Neighbouring the serious Ernst and Young tower in Melbourne’s CBD, Vacation Cafe designed by Therefore occupies the streetscape like a kid in a rainbow parachute jacket among a sea of suits. It exudes a relaxed playfulness laced with eighties childhood nostalgia.
The team behind Vacation Cafe – owners and brothers Kael and Matt Sahely, design practice Therefore and branding agency The Company You Keep – knew they were up against a saturated cafe market when they began the project. Rather than getting overly strategic about market positioning, they approached this venture as an experimental playground. It was an opportunity to have some fun and follow their own paths of curiosity. Intentional or not, this gave them a point of difference that is palpable from the moment you spot Vacation Cafe in the streetscape.
Therefore was keen to see the relaxed, playful energy of the owners translated in the space. Having previously collaborated with the owners on a number of projects, they had a natural intuition for who the brothers are and what excites them. The owners felt confident in giving their designers as much freedom as possible, allowing Therefore to pursue their own interests at the same time.
It’s perhaps the colour palette that is the most striking when you first enter Vacation. The space is predominantly light grey, pastel peach and mint green – a far cry from anything in the immediate context. The sweetness of the colour scheme is offset by a rich royal blue that sharpens the palette. If you grew up in the eighties, these colours conjure up childhood nostalgia, and if you didn’t, they hark to a chilled out Florida beachside. Either way, both take you far away from the corporate Melbourne CBD.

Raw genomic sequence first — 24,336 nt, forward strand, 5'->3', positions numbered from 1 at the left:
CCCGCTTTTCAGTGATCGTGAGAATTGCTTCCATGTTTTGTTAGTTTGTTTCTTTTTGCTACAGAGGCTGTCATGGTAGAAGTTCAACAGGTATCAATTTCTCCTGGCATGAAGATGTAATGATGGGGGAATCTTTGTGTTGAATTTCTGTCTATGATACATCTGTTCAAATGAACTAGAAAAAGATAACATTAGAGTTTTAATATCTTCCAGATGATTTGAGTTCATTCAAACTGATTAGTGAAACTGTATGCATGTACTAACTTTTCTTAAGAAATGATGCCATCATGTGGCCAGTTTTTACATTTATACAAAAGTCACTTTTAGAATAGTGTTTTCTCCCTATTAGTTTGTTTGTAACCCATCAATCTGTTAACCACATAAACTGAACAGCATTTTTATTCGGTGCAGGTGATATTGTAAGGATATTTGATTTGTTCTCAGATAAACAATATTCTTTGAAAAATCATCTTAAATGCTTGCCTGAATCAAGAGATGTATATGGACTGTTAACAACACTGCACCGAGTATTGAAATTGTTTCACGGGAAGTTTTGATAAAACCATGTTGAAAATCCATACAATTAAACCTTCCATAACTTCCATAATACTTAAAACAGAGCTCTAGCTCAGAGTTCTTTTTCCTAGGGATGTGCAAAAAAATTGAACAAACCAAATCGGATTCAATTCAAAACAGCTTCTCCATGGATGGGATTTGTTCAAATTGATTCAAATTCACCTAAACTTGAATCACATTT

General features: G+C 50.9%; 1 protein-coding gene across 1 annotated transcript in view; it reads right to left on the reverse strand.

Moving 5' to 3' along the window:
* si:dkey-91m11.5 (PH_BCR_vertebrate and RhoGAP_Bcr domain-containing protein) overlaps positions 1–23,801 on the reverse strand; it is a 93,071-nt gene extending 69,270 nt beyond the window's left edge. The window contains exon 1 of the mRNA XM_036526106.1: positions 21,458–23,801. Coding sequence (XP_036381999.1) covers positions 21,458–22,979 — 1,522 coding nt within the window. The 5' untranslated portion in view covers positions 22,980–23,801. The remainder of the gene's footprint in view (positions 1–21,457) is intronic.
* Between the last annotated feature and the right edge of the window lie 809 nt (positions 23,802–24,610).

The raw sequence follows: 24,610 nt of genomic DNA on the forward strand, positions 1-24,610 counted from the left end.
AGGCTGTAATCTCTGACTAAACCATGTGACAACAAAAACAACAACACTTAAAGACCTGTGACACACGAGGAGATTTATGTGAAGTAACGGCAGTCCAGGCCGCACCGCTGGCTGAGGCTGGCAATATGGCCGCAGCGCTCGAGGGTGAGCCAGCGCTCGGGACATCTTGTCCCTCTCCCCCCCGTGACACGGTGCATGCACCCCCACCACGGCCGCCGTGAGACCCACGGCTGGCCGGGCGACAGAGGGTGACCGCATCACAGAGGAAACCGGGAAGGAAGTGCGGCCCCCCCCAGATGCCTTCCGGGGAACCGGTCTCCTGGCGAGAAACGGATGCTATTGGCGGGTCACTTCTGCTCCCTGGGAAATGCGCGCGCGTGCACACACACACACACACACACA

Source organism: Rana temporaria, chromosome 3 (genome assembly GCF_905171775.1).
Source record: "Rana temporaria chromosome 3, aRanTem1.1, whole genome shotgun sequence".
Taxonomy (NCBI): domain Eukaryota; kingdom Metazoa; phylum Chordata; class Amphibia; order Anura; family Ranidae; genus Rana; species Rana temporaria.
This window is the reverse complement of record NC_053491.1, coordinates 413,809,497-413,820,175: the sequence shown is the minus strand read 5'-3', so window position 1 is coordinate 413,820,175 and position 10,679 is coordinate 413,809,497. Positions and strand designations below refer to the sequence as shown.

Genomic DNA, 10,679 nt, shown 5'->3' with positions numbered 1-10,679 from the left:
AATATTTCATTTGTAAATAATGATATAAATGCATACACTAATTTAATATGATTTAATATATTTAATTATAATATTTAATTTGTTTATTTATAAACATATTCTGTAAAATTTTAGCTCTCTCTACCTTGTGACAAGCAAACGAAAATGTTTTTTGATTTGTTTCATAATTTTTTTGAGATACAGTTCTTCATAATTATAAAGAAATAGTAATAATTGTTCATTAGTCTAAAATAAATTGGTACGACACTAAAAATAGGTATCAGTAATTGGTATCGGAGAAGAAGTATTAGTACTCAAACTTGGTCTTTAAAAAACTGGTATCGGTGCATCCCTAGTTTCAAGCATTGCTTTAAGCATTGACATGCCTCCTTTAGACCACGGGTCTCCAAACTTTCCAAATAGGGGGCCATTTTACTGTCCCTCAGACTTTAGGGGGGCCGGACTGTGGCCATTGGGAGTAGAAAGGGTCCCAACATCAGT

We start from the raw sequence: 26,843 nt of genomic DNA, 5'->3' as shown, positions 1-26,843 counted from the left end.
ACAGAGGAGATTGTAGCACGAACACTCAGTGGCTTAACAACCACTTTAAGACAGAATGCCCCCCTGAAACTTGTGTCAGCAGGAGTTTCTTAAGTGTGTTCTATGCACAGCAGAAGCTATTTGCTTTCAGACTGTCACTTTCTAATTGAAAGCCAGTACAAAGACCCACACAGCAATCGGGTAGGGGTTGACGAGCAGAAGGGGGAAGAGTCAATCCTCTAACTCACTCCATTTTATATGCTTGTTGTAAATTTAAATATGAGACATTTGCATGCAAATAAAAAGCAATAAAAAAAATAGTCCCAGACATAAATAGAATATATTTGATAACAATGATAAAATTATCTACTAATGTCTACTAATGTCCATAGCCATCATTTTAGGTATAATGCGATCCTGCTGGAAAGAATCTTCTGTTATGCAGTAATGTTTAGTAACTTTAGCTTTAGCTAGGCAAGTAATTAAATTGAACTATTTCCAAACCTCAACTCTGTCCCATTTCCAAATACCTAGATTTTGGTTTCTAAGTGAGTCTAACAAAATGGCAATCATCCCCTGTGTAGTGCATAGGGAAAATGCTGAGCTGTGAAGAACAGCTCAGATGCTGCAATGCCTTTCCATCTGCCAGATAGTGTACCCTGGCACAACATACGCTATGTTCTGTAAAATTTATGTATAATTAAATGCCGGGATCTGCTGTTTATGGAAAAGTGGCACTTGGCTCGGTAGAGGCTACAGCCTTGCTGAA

Underfoot, the custom tile pattern rumbles with energy. Multicoloured triangular tiles are sporadically inserted, somewhat similar to the joyful disorder of thrown confetti. Circles and rounded edges repeat themselves throughout the space, creating dynamism. It’s a geometry that was born out of the pragmatic needs of spatial planning. The main servery has rounded edges to facilitate traffic flows around it. Attracted to this simple geometry, Therefore repeated the rounded corner motif throughout. It forms the profile of the fixed benches, the curve of the dropped bulkhead, the openings to the kitchen and the steel framing for the glazing. Drawing from the same family of geometry, circles can also be identified repeatedly throughout the space, including the circular backed Mattiazzi Solo chairs, the fixed round side tables and the semicircular Laal pendant that hangs above the counter.
While the space has a youthful energy about it, it’s by no means naive. Perhaps it’s the eight-metre-high ceiling and austere grey polished plaster backdrop that gives this light-filled space a sense of authority. Vacation has a gallery-like quality, as if it’s part cafe, part art installation. The organization of colours and geometry within this volume exhibit a sense of ordered, deliberate composure. Although perceived as colourful, the range of hues are quite restrained and are unwavering in their consistency. For example, the mint of the Luke Mills stools perfectly matches the Mattiazzi chairs. The peachy pink in the floor tiles and the powdercoated steel work are also identical. Similarly, the geometries are reduced to either straight lines and circles or partial circles only. Through the distilled use of colour and simple geometry, the space has abstractness about it. It is at once playful and ordered.
Vacation Cafe is the result of the fluid and synchronized understanding between designer and owner. The outcome is a fun and cheeky energy unfolding in a gallery-like context. It’s like a play-ground for grown-ups – it’s no wonder it’s called Vacation Cafe.